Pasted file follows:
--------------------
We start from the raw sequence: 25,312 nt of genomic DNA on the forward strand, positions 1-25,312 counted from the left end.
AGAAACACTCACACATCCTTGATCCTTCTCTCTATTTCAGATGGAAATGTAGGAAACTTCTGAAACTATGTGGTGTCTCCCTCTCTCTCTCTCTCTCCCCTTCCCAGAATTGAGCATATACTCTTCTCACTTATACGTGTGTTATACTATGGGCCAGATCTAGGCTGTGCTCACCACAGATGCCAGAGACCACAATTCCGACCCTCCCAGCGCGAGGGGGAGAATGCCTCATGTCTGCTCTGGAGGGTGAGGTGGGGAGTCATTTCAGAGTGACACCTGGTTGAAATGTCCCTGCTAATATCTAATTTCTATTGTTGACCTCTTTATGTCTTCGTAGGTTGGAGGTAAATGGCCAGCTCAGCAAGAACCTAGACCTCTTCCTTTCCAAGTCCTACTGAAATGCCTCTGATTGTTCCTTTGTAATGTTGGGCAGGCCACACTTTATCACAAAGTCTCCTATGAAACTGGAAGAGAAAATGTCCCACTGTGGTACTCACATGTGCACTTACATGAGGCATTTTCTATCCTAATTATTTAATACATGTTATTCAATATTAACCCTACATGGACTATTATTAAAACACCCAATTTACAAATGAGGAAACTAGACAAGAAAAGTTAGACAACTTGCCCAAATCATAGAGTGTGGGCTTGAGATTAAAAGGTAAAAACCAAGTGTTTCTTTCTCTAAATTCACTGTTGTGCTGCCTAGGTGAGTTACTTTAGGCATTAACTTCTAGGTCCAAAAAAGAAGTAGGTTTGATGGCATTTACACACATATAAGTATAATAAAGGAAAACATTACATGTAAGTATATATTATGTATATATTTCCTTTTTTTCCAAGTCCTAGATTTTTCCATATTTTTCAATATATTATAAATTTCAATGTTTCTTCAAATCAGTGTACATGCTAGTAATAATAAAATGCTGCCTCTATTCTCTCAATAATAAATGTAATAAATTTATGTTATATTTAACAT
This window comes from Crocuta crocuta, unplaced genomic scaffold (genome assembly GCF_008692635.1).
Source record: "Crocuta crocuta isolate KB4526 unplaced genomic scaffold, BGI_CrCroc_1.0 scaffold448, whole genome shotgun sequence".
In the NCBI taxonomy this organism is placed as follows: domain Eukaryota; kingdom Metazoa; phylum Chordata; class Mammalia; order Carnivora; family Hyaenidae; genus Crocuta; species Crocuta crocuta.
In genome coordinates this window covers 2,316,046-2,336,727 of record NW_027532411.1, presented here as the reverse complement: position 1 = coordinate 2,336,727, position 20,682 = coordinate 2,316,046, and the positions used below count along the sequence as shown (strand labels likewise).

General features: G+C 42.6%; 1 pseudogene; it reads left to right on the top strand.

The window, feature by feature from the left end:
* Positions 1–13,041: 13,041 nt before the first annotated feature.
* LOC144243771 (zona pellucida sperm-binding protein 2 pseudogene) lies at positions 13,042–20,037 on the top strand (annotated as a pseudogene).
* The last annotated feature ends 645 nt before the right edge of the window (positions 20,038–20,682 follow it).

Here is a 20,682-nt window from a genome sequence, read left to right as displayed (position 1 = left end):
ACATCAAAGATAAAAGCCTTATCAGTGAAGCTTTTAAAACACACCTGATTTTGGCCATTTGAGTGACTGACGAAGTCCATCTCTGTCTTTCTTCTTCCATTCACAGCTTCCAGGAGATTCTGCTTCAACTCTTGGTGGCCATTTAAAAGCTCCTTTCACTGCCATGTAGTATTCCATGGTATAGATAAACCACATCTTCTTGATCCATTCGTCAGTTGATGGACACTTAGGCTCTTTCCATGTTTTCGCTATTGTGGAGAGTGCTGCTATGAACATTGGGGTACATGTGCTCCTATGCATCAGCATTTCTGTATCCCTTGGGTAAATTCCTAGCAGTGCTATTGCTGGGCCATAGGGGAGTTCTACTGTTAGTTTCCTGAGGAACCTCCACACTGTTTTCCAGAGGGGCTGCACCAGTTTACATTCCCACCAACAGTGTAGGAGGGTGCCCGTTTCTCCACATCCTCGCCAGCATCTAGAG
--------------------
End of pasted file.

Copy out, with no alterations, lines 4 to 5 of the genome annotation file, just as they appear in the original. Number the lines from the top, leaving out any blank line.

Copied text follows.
Source record: "Crocuta crocuta isolate KB4526 unplaced genomic scaffold, BGI_CrCroc_1.0 scaffold448, whole genome shotgun sequence".
In the NCBI taxonomy this organism is placed as follows: domain Eukaryota; kingdom Metazoa; phylum Chordata; class Mammalia; order Carnivora; family Hyaenidae; genus Crocuta; species Crocuta crocuta.